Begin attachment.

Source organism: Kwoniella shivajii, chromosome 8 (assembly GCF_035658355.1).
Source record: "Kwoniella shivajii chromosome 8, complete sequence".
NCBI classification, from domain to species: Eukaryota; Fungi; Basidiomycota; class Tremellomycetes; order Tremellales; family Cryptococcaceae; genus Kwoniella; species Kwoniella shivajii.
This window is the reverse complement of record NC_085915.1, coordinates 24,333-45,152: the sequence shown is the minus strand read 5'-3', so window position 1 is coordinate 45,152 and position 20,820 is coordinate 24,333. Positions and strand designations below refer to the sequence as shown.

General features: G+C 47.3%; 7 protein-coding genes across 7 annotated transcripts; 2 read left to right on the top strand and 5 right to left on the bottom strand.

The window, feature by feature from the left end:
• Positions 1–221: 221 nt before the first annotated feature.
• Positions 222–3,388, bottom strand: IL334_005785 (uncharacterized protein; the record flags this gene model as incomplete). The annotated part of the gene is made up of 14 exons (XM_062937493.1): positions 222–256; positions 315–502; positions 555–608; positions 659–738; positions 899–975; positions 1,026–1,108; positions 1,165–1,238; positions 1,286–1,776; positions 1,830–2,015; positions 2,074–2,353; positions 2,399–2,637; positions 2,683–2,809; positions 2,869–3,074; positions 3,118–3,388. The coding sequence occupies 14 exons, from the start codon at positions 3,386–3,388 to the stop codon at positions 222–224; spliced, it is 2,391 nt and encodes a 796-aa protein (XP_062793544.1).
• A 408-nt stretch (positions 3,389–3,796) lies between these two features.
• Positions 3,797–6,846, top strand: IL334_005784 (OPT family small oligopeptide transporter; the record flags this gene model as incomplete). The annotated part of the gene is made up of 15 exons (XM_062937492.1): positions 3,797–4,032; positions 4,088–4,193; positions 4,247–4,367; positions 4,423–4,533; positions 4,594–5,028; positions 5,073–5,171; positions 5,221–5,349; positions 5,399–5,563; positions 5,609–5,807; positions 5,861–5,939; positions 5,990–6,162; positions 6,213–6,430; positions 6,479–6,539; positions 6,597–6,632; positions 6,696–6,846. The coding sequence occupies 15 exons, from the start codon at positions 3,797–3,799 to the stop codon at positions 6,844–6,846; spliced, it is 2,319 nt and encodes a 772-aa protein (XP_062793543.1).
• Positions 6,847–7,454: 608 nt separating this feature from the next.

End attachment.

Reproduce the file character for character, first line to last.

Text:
Source organism: Kwoniella shivajii, chromosome 8 (assembly GCF_035658355.1).
Source record: "Kwoniella shivajii chromosome 8, complete sequence".
NCBI classification, from domain to species: Eukaryota; Fungi; Basidiomycota; class Tremellomycetes; order Tremellales; family Cryptococcaceae; genus Kwoniella; species Kwoniella shivajii.
This window is the reverse complement of record NC_085915.1, coordinates 24,333-45,152: the sequence shown is the minus strand read 5'-3', so window position 1 is coordinate 45,152 and position 20,820 is coordinate 24,333. Positions and strand designations below refer to the sequence as shown.

General features: G+C 47.3%; 7 protein-coding genes across 7 annotated transcripts; 2 read left to right on the top strand and 5 right to left on the bottom strand.

The window, feature by feature from the left end:
• Positions 1–221: 221 nt before the first annotated feature.
• Positions 222–3,388, bottom strand: IL334_005785 (uncharacterized protein; the record flags this gene model as incomplete). The annotated part of the gene is made up of 14 exons (XM_062937493.1): positions 222–256; positions 315–502; positions 555–608; positions 659–738; positions 899–975; positions 1,026–1,108; positions 1,165–1,238; positions 1,286–1,776; positions 1,830–2,015; positions 2,074–2,353; positions 2,399–2,637; positions 2,683–2,809; positions 2,869–3,074; positions 3,118–3,388. The coding sequence occupies 14 exons, from the start codon at positions 3,386–3,388 to the stop codon at positions 222–224; spliced, it is 2,391 nt and encodes a 796-aa protein (XP_062793544.1).
• A 408-nt stretch (positions 3,389–3,796) lies between these two features.
• Positions 3,797–6,846, top strand: IL334_005784 (OPT family small oligopeptide transporter; the record flags this gene model as incomplete). The annotated part of the gene is made up of 15 exons (XM_062937492.1): positions 3,797–4,032; positions 4,088–4,193; positions 4,247–4,367; positions 4,423–4,533; positions 4,594–5,028; positions 5,073–5,171; positions 5,221–5,349; positions 5,399–5,563; positions 5,609–5,807; positions 5,861–5,939; positions 5,990–6,162; positions 6,213–6,430; positions 6,479–6,539; positions 6,597–6,632; positions 6,696–6,846. The coding sequence occupies 15 exons, from the start codon at positions 3,797–3,799 to the stop codon at positions 6,844–6,846; spliced, it is 2,319 nt and encodes a 772-aa protein (XP_062793543.1).
• Positions 6,847–7,454: 608 nt separating this feature from the next.